toby at u.washington.edu
Mon Feb 28 17:08:49 EST 1994
In article <1994Feb28.185850.18629 at emba.uvm.edu>,
Brian Foley <brianf at med.uvm.edu> wrote:
>Haploid organisms, even if only a small portion
>of their life cycle is haploid, play by different rules.
I can't think of a sexually reproducing organism that *doesn't*
have a haploid life history stage upon which selection can act.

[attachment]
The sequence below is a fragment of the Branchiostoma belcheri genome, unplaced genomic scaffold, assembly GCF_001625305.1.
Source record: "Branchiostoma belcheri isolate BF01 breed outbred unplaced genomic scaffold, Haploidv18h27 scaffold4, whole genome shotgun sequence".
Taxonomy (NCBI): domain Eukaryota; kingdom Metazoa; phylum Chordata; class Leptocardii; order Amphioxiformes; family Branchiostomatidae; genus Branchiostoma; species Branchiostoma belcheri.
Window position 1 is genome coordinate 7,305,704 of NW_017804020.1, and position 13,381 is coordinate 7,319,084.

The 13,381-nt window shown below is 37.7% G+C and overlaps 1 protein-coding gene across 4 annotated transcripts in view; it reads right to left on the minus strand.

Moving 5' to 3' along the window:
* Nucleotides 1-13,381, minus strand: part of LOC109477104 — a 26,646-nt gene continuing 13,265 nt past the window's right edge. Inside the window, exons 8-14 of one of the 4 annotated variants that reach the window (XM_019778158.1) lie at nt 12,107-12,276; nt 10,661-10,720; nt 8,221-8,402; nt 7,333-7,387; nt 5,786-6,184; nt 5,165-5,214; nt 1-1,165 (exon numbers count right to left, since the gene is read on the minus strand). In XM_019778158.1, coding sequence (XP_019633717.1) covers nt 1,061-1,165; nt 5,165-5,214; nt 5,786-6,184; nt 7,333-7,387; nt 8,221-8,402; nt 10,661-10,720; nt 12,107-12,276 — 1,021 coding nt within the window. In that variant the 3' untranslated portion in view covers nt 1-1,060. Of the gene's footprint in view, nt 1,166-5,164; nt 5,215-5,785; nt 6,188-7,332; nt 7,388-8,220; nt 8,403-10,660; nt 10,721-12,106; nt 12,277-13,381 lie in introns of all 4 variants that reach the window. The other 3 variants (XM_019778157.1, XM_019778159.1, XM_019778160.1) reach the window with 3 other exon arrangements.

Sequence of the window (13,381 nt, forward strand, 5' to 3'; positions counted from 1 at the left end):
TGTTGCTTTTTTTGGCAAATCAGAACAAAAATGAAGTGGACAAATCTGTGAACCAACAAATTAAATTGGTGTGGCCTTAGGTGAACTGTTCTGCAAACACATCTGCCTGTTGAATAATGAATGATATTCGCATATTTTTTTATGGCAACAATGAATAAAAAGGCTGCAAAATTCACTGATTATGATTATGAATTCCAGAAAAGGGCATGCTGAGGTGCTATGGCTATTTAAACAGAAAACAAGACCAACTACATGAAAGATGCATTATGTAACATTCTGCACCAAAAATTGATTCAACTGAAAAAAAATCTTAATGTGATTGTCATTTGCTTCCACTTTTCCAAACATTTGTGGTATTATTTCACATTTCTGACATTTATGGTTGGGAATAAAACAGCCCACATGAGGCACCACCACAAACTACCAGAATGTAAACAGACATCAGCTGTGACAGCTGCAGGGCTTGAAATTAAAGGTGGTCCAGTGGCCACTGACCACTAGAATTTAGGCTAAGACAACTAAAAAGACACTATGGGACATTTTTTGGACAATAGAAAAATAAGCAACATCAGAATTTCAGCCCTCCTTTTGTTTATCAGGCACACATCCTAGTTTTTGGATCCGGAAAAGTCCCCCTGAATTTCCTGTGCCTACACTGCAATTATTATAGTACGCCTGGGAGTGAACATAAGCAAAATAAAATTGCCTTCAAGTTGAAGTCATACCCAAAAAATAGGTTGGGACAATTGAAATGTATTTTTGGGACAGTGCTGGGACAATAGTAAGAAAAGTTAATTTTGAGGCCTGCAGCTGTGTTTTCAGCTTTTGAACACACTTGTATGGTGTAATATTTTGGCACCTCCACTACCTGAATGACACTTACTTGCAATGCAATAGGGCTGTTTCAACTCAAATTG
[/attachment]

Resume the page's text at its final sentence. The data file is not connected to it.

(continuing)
I'm willing to hear about some exceptions, though :)
So, how are organisms with primarily haploid life cycles
playing by different rules than organisms with relatively
brief haploid stages? It seems to me to be a difference
of degree, not of kind.
Toby Bradshaw |
Department of Biochemistry | Will make genetic linkage maps
and College of Forest Resources | for food.
University of Washington, Seattle |
toby at u.washington.edu |
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